6 Important Winter Driving Tips for Safe Holiday Traveling
December 18, 2015
Of the millions and millions of Americans that will be traveling to celebrate the holidays this year, about 90 percent will be driving their vehicles, and the average holiday road trip will be about 275 miles.1
For motorists who will be driving in colder, snowy or icy conditions at any point during their travels, below are some important safety tips to practice in order to avoid a crash, minimize the chances of a breakdown and get to/from their holiday celebrations safely.
- Make sure your vehicle is ready for winter conditions – As we pointed out in a blog last month, the harsh cold of winter can negatively impact vehicles’ performance, as the cold can affect most of the vital systems of cars. So, get your vehicle serviced for wintertime (if you have not done so already) before hitting the road. If your car has already been serviced for wintertime, then be sure to at least fill the gas tank and check your tire pressure.
- Bring a winter safety kit with you – This kit should include resources to keep you safe, repair your vehicle and/or contact help if you are in a crash or a breakdown happens while you are traveling. So, make sure that you assemble one of these kits and put it in your vehicle before taking off.
- Be ready to drive and take it slower – Being ready to drive means being rested, sober and ready to focus on the roads. And, when you do end up taking off, drive at least 5 mph slower than the posted speed limit if the roads are wet or slick to help you maintain optimal control of your vehicle.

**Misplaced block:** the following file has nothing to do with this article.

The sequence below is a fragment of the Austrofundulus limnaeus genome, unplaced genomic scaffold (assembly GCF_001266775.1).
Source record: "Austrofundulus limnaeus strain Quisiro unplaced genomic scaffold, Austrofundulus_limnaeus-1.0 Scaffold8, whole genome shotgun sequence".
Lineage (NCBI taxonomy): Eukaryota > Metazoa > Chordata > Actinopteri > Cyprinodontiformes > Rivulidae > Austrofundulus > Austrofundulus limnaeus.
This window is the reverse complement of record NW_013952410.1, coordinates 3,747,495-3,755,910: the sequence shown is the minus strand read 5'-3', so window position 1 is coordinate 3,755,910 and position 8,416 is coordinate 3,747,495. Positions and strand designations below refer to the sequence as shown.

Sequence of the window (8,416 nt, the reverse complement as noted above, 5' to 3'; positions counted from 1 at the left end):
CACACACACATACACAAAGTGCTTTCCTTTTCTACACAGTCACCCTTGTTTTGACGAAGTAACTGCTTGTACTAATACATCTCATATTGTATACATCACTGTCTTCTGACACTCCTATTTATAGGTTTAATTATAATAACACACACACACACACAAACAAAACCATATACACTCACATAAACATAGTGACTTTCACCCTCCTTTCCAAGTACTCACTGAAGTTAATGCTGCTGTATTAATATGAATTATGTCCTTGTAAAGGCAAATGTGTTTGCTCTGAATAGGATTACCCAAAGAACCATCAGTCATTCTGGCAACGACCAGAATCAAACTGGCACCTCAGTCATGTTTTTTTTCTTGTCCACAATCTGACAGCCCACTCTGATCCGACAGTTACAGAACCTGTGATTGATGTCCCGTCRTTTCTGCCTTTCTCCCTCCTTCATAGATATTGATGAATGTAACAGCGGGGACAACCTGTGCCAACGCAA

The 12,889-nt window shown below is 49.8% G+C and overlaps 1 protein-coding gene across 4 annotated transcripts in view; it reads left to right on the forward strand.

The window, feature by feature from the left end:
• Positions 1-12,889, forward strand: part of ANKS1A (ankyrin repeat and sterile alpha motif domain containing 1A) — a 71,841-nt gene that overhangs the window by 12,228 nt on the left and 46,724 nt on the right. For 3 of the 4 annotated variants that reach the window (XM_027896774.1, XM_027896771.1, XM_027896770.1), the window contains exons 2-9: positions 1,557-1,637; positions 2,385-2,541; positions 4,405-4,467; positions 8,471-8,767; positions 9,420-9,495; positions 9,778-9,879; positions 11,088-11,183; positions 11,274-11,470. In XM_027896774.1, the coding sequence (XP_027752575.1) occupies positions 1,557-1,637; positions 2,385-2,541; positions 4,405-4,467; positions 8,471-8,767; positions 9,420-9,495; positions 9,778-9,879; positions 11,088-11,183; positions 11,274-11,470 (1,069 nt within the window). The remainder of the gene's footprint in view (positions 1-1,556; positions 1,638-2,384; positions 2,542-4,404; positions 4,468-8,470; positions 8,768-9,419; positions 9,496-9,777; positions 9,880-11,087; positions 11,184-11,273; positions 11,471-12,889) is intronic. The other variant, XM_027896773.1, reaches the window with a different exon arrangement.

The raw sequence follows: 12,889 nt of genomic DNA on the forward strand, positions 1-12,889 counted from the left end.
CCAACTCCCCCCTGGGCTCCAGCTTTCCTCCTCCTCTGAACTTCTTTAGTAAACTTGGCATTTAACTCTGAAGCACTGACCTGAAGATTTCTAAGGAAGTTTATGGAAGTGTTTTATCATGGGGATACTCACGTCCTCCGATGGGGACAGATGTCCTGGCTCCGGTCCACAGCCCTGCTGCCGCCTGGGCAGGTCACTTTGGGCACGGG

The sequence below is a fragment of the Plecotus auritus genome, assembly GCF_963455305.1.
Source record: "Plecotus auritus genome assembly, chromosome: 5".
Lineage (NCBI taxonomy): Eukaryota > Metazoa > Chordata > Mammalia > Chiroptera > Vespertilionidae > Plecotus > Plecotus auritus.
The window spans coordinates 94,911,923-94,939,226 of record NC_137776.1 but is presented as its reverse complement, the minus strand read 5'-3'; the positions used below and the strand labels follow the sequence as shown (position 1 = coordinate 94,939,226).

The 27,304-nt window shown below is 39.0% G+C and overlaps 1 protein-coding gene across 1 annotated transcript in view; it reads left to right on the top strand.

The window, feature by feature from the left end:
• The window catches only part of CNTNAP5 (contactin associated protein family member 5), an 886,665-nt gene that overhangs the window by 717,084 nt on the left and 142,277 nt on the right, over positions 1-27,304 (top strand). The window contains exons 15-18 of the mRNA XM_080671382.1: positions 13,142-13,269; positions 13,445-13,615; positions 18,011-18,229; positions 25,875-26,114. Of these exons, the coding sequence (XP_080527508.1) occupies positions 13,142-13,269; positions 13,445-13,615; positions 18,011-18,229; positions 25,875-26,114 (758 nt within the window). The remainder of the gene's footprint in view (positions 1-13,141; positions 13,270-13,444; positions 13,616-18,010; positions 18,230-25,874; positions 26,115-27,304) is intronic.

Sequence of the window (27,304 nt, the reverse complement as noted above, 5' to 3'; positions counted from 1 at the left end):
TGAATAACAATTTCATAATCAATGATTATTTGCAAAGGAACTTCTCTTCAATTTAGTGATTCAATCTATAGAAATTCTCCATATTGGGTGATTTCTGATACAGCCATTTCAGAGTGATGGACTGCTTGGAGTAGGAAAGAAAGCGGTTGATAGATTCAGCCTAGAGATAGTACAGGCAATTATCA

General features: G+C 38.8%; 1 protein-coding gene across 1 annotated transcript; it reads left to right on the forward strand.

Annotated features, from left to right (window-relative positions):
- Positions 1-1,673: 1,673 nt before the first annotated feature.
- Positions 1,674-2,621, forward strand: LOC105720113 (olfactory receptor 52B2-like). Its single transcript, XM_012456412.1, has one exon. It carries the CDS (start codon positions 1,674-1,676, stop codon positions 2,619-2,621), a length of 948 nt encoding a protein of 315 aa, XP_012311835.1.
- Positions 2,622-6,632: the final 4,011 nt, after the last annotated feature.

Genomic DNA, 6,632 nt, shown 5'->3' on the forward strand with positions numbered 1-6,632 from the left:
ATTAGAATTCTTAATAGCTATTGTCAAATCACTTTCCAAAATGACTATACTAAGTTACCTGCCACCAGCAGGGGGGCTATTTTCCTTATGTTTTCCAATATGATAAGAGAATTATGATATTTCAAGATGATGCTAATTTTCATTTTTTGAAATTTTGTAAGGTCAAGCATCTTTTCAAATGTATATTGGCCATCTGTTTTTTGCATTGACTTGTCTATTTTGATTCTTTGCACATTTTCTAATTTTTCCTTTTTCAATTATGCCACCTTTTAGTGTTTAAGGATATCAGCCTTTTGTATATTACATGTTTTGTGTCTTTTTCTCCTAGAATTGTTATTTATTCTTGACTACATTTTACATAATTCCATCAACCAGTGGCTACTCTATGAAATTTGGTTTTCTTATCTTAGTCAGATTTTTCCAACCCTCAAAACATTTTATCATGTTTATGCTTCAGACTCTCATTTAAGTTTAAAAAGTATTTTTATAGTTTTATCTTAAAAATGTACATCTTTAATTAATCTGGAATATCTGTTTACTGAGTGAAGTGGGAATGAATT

- Be vigilant for black ice – Black ice is hard to spot because it looks like pavement. If, however, the temperatures are freezing out and rain is falling (or has recently fallen) – or if you are driving in shady areas, be on the lookout for black ice. And know how to handle your vehicle if you do end up traversing black ice.
- Check the weather and road conditions before any longer trip – And strongly consider delaying your trip or possibly even changing your plans if the weather or road conditions are especially adverse.
- Always buckle up – And make sure everyone riding with you buckles up or is properly restrained. Wearing a seatbelt is one of the most effective things vehicle occupants can do to protect themselves if a crash happens because a seatbelt can reduce the risk of a serious or fatal injury by nearly 50 percent.
Do you have some holiday traveling safety tips you live by? If so, share them with us on Facebook & Google+.
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1: According to the U.S. Bureau of Transportation Statistics (BTS)